The issues at a low-income federally subsidized housing complex on Cleveland’s east side continue to linger. One of the units has gotten progressively worse, culminating in mushrooms growing in the bathroom, according to a tenant.
For months, News 5 has been investigating allegations of deplorable living conditions and non-existent maintenance at a series of low-income housing complexes on the east side. The units are all owned and managed by two Michigan-based companies.
Hattie Henderson lives in a three bedroom apartment located in a building off of East 90th Street. The building is part of Boardwalk Apartments, which is comprised of a dozen buildings scattered across several square miles. Many, if not most of Boardwalk tenants receive rent assistance from the U.S. Department of Housing and Urban Development (HUD).
Inside Henderson’s bathroom is a large colony of what appears to be mold. There’s also mold on the three walls in the shower. Additionally, there appear to be signs of mushrooms growing up from the subfloor.
It's been this way for months, Henderson said, despite her repeated attempts to use household cleaners and bleach.
“From January I’ve been complaining about this mold in the bathroom. I have little kids in here. They told me to spray it with bleach until [maintenance] gets there,” Henderson said. “They still haven’t done anything about it. Now it’s getting even worse. It just started growing out the mushrooms like the end of March.”
Henderson is a single mother with three small children. She moved into Boardwalk Apartments after securing rent assistance from HUD in 2016. The problems started almost immediately, she said.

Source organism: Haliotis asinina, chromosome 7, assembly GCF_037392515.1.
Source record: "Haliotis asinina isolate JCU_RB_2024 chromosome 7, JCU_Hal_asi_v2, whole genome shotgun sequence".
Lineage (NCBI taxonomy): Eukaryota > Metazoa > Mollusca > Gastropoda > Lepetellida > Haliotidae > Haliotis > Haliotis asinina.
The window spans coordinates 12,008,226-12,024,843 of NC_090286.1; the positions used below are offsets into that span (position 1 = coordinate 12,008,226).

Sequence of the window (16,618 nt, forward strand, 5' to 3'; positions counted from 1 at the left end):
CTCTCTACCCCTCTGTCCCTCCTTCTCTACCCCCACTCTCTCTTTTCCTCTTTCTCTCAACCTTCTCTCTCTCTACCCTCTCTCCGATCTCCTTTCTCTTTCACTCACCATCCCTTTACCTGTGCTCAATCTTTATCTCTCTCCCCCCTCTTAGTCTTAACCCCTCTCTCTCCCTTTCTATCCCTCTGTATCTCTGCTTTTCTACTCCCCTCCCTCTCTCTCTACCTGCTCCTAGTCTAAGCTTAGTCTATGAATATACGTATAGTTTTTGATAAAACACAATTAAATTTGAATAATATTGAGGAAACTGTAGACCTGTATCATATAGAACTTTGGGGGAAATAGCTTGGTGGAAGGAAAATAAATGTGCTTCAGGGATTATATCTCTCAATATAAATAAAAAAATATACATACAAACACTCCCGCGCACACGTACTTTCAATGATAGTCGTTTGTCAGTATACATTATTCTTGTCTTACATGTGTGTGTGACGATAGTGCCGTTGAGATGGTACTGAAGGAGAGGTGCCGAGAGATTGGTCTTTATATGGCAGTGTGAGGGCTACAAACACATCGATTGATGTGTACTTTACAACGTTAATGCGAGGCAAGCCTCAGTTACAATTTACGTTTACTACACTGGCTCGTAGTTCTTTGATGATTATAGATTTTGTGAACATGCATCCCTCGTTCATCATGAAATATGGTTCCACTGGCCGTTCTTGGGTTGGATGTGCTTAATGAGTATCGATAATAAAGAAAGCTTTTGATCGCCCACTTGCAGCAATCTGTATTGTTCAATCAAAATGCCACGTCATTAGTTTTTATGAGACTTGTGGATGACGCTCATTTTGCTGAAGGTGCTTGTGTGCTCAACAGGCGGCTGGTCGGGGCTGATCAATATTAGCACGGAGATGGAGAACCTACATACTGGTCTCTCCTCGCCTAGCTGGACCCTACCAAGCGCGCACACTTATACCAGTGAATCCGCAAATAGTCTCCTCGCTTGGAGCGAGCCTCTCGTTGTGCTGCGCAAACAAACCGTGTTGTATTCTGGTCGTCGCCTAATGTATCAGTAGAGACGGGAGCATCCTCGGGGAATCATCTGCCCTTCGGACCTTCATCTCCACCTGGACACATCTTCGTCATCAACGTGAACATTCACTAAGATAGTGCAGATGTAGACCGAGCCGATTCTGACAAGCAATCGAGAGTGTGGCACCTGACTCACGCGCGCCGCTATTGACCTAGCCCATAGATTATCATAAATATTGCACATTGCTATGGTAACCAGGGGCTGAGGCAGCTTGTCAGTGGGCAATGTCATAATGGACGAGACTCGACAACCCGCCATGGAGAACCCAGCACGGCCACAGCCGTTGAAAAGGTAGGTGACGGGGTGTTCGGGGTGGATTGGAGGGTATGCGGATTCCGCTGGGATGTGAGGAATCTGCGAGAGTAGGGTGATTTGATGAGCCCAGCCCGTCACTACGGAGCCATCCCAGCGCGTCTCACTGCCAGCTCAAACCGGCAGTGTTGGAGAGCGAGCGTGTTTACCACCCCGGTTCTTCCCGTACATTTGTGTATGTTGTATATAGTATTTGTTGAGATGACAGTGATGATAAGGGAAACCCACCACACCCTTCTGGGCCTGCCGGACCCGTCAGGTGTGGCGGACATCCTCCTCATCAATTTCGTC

There have been issues with the furnace and air conditioner. The pipes frequently leak in the bathroom. The toilet frequently backs up. Food in Henderson's fridge went bad after the unit went on the fritz.
The mold has been the most concerning problem of all, she said.
“I most definitely feel like they don’t care. All these apartment units have kids in there, so it’s like they don’t care about the kids either,” Henderson said. “They don’t care about the kid's safety.”
Henderson’s allegations and grievances are among a growing chorus of tenants at Boardwalk Apartments, Glenville Apartments and Park Place Apartments, which are all owned by Michigan-based American Community Developers. All three properties are managed by Independent Management Services, which are based in Michigan.
Company officials have maintained that when things go awry in their units, those issues are quickly addressed. They have also adamantly denied that the company defers maintenance to maximize profit.
Henderson doesn’t buy it.
“I’m just like calling, calling, calling, this is not safe. I have a 2 year old,” Henderson said. “I even called the corporate office. I called them about three or four times. They have been out here twice. They saw my bathroom. I don’t know what else to do. I don’t know what to think. They don’t care, period. I guess it’s because this is low-income housing.”